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FAAN buckles under 90% revenue slump

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Murtala Muhammad International Airport

The Federal Airports Authority of Nigeria (FAAN) has recorded a revenue decline of, at least, 90 per cent this year, forcing the organisation to make key adjustments in its operations.

Managing Director of FAAN, Hamisu Yadudu, said though the cash crunch was not peculiar, it compelled many to be more innovative and cost-effective.
 
Yadudu, speaking at the Servicom Networking Meeting held in Calabar, Cross Rivers State, said the year tested our mettle in every aspect of life.
 
He noted that the aviation sector plays a vital role in facilitating economic growth and development, with attendant varieties of economic and social benefits.
  

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“Some of the main economic impacts of aviation arose from its ability to generate employment opportunities and wealth while effectively supporting global business and tourism and facilitating trade.
 
“However, the industry is one of the worst-hit by the COVID-19 pandemic, with the sudden drop in demand for air travel, bringing the airports to a standstill coupled with the air traffic reduction, low passenger booking and travel restrictions imposed by some countries.
 
“The airports have lost take-off and landing fees as well as passenger service charges (PSC), which were the major revenue-generating points for the airports. According to IATA, airports revenue globally dropped to 90 per cent in April 2020, and still went down by 75 per cent in August,” Yadudu said.
 
He added that with the assistance of government measures and industry guidance, recovery had started with the aviation sector bringing out some guidelines to ensure the health and safety of passengers, crew, and the rest of the airport workers.
 
General Manager, Customer Service of FAAN, Ebele Okoye, noted that the COVID-19 outbreak hit the airports hard and has further stalled development in emerging markets with air travel fallen sharply and airlines cutting capacity.
 
Okoye cited Airports Council International’s (ACI) statistics, saying there were well over 4,000 airports across the globe with 2016 scheduled traffic generating revenue of $172.2 billion.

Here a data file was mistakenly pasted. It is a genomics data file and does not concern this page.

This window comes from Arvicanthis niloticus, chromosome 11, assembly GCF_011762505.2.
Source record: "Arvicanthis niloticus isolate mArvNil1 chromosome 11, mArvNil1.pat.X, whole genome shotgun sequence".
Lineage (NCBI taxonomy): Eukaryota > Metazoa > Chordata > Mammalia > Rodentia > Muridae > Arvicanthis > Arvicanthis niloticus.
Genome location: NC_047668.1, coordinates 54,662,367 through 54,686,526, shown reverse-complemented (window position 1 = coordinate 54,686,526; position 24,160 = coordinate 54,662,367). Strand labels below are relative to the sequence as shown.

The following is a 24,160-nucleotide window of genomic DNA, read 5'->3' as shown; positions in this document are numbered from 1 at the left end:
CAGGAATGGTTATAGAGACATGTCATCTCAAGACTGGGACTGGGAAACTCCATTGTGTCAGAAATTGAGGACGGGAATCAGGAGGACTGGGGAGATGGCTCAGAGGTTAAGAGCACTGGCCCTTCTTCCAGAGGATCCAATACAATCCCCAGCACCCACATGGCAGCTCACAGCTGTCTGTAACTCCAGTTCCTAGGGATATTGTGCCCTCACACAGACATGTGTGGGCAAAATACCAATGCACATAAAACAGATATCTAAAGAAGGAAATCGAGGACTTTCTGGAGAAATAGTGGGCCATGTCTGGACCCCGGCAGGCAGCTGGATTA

In 2017, it increased by 6.2 per cent. The airport industry has steadily expanded in recent years, driven by strong growth in passenger traffic. In 2019, total trips exceeded nine billion and increased by 3.4 per cent year-on-year.
 
But the COVID-19 pandemic has upturned the growth trajectory with a dramatic impact on airport traffic and revenue, accompanying economic crisis driving lower demands and passenger traffic worldwide.
 
He said: “The drop in passenger traffic almost completely paralysed both aeronautical and non-aeronautical revenues, such as landing charges for aircraft and also security charges. Consequently, a sharp fall in revenues, for FAAN which went as low as 25-30 per cent drop of her pre-COVID-19 revenue, amounts to N18.9 billion, following a 90 per cent decline in revenue in the first half of 2020.
 
“The reality of today’s service delivery is that customers are in control. Customers love innovation, and often at low-cost. In our interaction with them at work, let us strive to seek a balanced approach that would meet and exceed customers’ needs and expectations.
 
“What should matter to us is that when customers make use of our facilities, their experience should be a positive one. This makes them become loyal customers, and therefore build revenue for the system.”
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In this article:
COVID-19FAANHamisu Yadudu
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